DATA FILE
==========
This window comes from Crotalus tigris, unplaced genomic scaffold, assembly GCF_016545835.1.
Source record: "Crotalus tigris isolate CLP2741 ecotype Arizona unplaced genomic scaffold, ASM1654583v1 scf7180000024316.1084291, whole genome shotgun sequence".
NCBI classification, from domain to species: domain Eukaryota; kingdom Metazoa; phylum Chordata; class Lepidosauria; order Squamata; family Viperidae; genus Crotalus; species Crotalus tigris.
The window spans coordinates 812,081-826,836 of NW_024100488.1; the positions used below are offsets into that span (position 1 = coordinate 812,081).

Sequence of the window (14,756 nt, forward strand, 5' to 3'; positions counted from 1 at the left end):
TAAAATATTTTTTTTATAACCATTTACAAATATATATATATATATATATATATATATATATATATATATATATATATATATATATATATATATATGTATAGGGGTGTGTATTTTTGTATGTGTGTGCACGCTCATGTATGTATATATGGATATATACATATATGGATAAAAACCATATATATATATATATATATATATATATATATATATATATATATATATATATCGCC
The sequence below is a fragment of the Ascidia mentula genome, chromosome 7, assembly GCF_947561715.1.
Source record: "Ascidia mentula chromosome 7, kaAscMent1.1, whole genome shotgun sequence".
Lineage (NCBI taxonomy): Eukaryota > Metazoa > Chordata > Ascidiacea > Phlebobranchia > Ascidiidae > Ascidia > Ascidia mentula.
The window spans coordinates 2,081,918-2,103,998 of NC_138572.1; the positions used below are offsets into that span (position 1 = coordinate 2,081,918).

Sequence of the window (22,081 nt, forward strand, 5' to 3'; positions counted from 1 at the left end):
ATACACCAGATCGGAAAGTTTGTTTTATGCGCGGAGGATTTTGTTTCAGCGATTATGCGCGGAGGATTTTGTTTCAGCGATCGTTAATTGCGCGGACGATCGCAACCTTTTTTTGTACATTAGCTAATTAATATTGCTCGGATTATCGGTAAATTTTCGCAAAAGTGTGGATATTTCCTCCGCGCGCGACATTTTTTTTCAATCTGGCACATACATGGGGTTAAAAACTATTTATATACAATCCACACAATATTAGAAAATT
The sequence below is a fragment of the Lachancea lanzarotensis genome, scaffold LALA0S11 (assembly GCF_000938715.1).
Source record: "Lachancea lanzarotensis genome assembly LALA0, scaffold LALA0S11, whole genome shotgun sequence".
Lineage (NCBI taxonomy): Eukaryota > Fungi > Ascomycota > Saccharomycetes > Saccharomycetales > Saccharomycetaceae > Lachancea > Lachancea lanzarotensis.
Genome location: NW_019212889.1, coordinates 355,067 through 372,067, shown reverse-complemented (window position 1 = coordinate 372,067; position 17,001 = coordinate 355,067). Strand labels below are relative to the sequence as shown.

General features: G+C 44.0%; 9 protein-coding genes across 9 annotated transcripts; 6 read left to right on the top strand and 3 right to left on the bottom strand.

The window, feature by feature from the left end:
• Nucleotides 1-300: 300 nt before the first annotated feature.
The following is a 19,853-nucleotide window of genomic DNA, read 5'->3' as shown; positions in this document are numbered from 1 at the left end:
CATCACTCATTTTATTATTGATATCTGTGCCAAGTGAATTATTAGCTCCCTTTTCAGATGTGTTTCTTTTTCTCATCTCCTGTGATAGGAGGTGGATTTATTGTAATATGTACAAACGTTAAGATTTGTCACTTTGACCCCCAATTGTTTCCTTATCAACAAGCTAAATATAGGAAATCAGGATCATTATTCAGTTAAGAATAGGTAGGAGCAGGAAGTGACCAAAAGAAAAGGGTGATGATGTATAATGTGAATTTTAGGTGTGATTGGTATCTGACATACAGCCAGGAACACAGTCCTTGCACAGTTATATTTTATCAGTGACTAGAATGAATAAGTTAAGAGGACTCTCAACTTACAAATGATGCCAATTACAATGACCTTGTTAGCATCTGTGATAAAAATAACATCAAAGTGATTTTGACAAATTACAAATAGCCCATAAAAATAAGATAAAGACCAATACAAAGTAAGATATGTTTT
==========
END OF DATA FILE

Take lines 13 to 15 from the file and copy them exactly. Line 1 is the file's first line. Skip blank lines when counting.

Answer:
The sequence below is a fragment of the Lachancea lanzarotensis genome, scaffold LALA0S11 (assembly GCF_000938715.1).
Source record: "Lachancea lanzarotensis genome assembly LALA0, scaffold LALA0S11, whole genome shotgun sequence".
Lineage (NCBI taxonomy): Eukaryota > Fungi > Ascomycota > Saccharomycetes > Saccharomycetales > Saccharomycetaceae > Lachancea > Lachancea lanzarotensis.